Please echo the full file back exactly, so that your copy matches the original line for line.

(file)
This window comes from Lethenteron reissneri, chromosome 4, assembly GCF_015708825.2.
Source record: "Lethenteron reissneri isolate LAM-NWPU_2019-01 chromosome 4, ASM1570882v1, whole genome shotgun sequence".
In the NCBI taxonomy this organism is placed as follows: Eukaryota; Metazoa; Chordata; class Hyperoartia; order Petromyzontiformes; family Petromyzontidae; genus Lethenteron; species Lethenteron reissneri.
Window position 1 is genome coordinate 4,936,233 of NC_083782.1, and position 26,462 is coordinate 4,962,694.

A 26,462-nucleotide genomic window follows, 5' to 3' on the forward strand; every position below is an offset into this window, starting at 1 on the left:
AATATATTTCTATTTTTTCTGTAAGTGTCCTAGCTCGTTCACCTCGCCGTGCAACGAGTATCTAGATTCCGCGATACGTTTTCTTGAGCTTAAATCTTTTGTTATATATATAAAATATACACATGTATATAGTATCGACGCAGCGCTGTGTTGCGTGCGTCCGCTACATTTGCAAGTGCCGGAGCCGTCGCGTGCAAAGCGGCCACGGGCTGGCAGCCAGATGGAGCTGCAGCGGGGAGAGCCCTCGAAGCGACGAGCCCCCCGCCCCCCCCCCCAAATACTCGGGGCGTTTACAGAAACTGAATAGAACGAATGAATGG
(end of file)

This window comes from Lethenteron reissneri, chromosome 4, assembly GCF_015708825.2.
Source record: "Lethenteron reissneri isolate LAM-NWPU_2019-01 chromosome 4, ASM1570882v1, whole genome shotgun sequence".
In the NCBI taxonomy this organism is placed as follows: Eukaryota; Metazoa; Chordata; class Hyperoartia; order Petromyzontiformes; family Petromyzontidae; genus Lethenteron; species Lethenteron reissneri.
Window position 1 is genome coordinate 4,936,233 of NC_083782.1, and position 26,462 is coordinate 4,962,694.

A 26,462-nucleotide genomic window follows, 5' to 3' on the forward strand; every position below is an offset into this window, starting at 1 on the left:
AATATATTTCTATTTTTTCTGTAAGTGTCCTAGCTCGTTCACCTCGCCGTGCAACGAGTATCTAGATTCCGCGATACGTTTTCTTGAGCTTAAATCTTTTGTTATATATATAAAATATACACATGTATATAGTATCGACGCAGCGCTGTGTTGCGTGCGTCCGCTACATTTGCAAGTGCCGGAGCCGTCGCGTGCAAAGCGGCCACGGGCTGGCAGCCAGATGGAGCTGCAGCGGGGAGAGCCCTCGAAGCGACGAGCCCCCCGCCCCCCCCCCCAAATACTCGGGGCGTTTACAGAAACTGAATAGAACGAATGAATGG